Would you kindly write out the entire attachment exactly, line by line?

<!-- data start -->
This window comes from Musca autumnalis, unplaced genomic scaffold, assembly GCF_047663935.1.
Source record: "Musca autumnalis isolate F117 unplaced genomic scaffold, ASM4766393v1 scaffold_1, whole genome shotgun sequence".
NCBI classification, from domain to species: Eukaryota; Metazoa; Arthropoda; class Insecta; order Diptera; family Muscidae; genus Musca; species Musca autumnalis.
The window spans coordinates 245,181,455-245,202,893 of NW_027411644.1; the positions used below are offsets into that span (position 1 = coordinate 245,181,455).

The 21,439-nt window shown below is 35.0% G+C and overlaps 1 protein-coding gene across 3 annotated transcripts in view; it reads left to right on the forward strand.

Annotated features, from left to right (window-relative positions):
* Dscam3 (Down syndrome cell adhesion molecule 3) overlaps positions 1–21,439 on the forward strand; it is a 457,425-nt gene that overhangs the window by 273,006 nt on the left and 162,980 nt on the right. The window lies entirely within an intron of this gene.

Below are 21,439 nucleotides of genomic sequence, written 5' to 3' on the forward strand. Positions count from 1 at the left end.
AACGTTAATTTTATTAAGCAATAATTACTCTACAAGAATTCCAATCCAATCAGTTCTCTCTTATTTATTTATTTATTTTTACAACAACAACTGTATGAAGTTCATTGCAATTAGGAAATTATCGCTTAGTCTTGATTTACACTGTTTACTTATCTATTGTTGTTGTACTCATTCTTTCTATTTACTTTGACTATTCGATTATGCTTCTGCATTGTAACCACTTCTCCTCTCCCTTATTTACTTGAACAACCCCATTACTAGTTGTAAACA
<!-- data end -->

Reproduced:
This window comes from Musca autumnalis, unplaced genomic scaffold, assembly GCF_047663935.1.
Source record: "Musca autumnalis isolate F117 unplaced genomic scaffold, ASM4766393v1 scaffold_1, whole genome shotgun sequence".
NCBI classification, from domain to species: Eukaryota; Metazoa; Arthropoda; class Insecta; order Diptera; family Muscidae; genus Musca; species Musca autumnalis.
The window spans coordinates 245,181,455-245,202,893 of NW_027411644.1; the positions used below are offsets into that span (position 1 = coordinate 245,181,455).

The 21,439-nt window shown below is 35.0% G+C and overlaps 1 protein-coding gene across 3 annotated transcripts in view; it reads left to right on the forward strand.

Annotated features, from left to right (window-relative positions):
* Dscam3 (Down syndrome cell adhesion molecule 3) overlaps positions 1–21,439 on the forward strand; it is a 457,425-nt gene that overhangs the window by 273,006 nt on the left and 162,980 nt on the right. The window lies entirely within an intron of this gene.

Below are 21,439 nucleotides of genomic sequence, written 5' to 3' on the forward strand. Positions count from 1 at the left end.
AACGTTAATTTTATTAAGCAATAATTACTCTACAAGAATTCCAATCCAATCAGTTCTCTCTTATTTATTTATTTATTTTTACAACAACAACTGTATGAAGTTCATTGCAATTAGGAAATTATCGCTTAGTCTTGATTTACACTGTTTACTTATCTATTGTTGTTGTACTCATTCTTTCTATTTACTTTGACTATTCGATTATGCTTCTGCATTGTAACCACTTCTCCTCTCCCTTATTTACTTGAACAACCCCATTACTAGTTGTAAACA